# Von Neumann analysis

1. Oct 16, 2014

### liquidFuzz

I'm trying to refresh some numerical science stuff. Von Neumann analysis, if I take a slimmed down equation, convection. $$\frac{∂u}{∂t}+a ∇ u =0$$ If I'm using Euler forward, $$\frac{u^{n+1}-u^n}{\Delta t}+\frac{a}{2h} \left( u_{j+1}^n -u_{j-1}^n \right) =0$$ For $\hat{u}^n = G^n\hat{u}^0$ a growth factor $|G|\leq1$ is sufficient. This gives, $$\frac{u^{n+1}-u^n}{\Delta t} + \beta h \left( \frac{u_{j+1}^n-2u_j^n + u_{j-1}^n}{h^2} \right)$$ With the smallest possible diffusion but still stable, $\beta \geq \frac{a}{2}$ becomes $\beta = \frac{a}{2}$. If this is plugged into the equation, $$\frac{u^{n+1}-u^n}{\Delta t} + \frac{a}{2h} \left( {u_{j+1}^n-2u_j^n + u_{j-1}^n} \right)$$ Now, according to some old notes I have the result is, $$\frac{u^{n+1}-u^n}{\Delta t} + \frac{1}{h} \left( {au_j^n -a u_{j-1}^n} \right)$$ Well this is somewhat vague for me. Specially the last step where the defraction term is finalised.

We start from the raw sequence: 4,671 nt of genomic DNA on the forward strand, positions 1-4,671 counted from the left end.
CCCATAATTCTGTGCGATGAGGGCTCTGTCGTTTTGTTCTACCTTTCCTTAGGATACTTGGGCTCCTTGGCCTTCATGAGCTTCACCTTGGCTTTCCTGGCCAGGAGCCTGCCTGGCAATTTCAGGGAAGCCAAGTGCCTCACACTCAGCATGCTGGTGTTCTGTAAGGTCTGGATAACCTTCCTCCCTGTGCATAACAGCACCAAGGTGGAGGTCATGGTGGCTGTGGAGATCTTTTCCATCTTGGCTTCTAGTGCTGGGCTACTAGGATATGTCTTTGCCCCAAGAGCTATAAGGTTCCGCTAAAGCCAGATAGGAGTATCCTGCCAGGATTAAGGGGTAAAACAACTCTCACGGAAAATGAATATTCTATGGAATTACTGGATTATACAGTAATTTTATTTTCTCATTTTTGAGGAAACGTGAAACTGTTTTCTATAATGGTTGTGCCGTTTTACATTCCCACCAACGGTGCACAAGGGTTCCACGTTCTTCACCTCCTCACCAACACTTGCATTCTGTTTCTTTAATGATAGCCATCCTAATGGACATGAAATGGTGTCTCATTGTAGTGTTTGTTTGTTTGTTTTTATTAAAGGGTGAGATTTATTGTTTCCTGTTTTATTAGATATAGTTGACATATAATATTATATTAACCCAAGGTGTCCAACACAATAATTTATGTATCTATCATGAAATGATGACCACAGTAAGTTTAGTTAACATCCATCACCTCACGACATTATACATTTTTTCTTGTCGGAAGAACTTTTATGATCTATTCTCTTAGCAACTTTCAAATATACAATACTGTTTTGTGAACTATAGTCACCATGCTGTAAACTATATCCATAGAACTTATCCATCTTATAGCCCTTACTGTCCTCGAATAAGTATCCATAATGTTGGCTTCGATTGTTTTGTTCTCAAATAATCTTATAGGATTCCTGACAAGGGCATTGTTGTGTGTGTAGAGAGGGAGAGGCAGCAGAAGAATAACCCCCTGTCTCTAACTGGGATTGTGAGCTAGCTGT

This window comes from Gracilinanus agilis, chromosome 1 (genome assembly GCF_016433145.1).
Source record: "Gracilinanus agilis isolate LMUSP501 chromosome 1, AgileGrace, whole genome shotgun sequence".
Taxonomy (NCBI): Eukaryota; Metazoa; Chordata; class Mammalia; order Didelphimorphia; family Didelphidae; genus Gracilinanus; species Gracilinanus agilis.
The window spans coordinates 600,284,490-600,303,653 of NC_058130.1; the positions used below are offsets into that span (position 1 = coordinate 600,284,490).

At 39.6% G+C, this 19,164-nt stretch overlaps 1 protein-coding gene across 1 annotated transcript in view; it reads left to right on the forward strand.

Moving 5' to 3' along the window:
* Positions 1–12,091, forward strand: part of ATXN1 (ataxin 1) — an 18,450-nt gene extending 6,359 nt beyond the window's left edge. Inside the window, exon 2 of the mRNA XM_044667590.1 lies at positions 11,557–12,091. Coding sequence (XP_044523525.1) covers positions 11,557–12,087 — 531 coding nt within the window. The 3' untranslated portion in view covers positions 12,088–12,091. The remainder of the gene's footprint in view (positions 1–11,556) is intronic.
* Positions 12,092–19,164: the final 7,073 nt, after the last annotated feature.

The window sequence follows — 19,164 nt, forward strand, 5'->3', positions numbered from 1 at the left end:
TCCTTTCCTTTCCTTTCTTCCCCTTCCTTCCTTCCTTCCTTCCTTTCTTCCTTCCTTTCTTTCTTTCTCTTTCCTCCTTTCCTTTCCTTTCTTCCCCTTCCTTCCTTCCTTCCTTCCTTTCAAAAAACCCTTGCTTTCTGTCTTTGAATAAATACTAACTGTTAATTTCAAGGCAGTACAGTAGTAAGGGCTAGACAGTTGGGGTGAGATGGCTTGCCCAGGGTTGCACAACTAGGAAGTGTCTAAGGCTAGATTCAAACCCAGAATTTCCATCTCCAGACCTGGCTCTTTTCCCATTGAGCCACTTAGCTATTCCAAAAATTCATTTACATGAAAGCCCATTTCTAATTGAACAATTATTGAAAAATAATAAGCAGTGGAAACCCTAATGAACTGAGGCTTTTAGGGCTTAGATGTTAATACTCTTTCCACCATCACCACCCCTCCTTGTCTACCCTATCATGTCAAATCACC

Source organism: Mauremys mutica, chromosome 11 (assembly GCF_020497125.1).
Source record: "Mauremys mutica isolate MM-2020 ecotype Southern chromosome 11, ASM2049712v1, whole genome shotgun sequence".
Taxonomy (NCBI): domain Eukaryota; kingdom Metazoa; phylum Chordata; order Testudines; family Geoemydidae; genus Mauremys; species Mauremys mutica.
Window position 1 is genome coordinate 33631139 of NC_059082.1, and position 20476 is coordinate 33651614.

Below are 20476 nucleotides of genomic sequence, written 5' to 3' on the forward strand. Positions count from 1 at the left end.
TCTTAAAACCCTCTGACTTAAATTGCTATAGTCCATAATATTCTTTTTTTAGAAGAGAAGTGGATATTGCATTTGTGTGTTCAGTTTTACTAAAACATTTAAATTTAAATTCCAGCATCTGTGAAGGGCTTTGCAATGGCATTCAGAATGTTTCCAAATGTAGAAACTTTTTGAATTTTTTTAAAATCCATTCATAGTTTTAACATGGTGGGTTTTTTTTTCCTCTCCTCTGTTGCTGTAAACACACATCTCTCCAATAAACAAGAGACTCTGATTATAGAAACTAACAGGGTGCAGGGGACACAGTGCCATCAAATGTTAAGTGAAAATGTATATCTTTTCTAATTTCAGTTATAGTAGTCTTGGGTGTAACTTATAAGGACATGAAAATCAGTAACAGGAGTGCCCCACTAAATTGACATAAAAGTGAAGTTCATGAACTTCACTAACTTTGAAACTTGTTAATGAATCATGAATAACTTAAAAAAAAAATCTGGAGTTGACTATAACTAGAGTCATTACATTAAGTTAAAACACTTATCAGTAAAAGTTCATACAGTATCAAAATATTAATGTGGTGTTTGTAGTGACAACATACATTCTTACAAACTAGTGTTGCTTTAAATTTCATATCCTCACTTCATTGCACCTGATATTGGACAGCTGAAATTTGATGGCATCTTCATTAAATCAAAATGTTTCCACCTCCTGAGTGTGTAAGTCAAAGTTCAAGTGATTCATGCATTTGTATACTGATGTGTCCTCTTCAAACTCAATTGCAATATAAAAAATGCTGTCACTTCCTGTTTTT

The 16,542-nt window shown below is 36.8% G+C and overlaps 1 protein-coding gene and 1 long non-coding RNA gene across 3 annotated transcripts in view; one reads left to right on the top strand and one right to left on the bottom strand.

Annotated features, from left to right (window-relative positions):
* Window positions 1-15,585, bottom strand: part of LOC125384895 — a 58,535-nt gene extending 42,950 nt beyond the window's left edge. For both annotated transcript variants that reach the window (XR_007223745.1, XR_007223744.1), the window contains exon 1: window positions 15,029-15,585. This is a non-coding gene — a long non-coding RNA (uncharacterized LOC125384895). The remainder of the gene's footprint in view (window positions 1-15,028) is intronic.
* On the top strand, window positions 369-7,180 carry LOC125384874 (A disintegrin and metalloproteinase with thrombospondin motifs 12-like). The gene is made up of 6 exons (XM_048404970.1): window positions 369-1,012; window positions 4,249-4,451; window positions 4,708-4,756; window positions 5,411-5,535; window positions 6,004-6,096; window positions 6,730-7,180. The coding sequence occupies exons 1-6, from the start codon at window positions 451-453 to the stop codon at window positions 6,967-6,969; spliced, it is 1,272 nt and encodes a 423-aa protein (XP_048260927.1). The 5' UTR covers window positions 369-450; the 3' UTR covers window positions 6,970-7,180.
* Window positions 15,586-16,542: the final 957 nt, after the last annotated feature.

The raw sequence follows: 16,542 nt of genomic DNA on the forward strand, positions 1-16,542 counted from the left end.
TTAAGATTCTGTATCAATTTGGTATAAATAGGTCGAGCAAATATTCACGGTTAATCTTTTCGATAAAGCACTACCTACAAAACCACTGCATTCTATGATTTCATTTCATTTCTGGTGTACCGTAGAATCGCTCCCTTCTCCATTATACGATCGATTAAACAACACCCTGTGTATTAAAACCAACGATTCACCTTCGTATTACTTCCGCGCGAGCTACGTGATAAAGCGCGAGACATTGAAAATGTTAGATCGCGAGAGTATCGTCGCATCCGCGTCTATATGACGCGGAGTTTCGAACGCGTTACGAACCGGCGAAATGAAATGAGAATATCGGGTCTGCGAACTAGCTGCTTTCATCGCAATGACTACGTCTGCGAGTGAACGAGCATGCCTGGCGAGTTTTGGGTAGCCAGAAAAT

Any pointers of help would be appreciated, specially that last step.

2. Oct 21, 2014

### K41

I faintly remember that sometimes you could simplify things using a Taylor series going forward in j and a taylor series going backwards in j, then subtracting (or adding) one from the other. At least something along those lines. Considering the j-1 term remained, I'd consider doing the taylor series over the j+1 term (eq1) and the j term (eq2) and then multiplying eq2 by a factor of 2 and then adding (or subtracting) eq1 from eq2 and see what happens. You can probably ignore higher order terms which are negligible (or your only looking at a first order scheme).

Last edited: Oct 21, 2014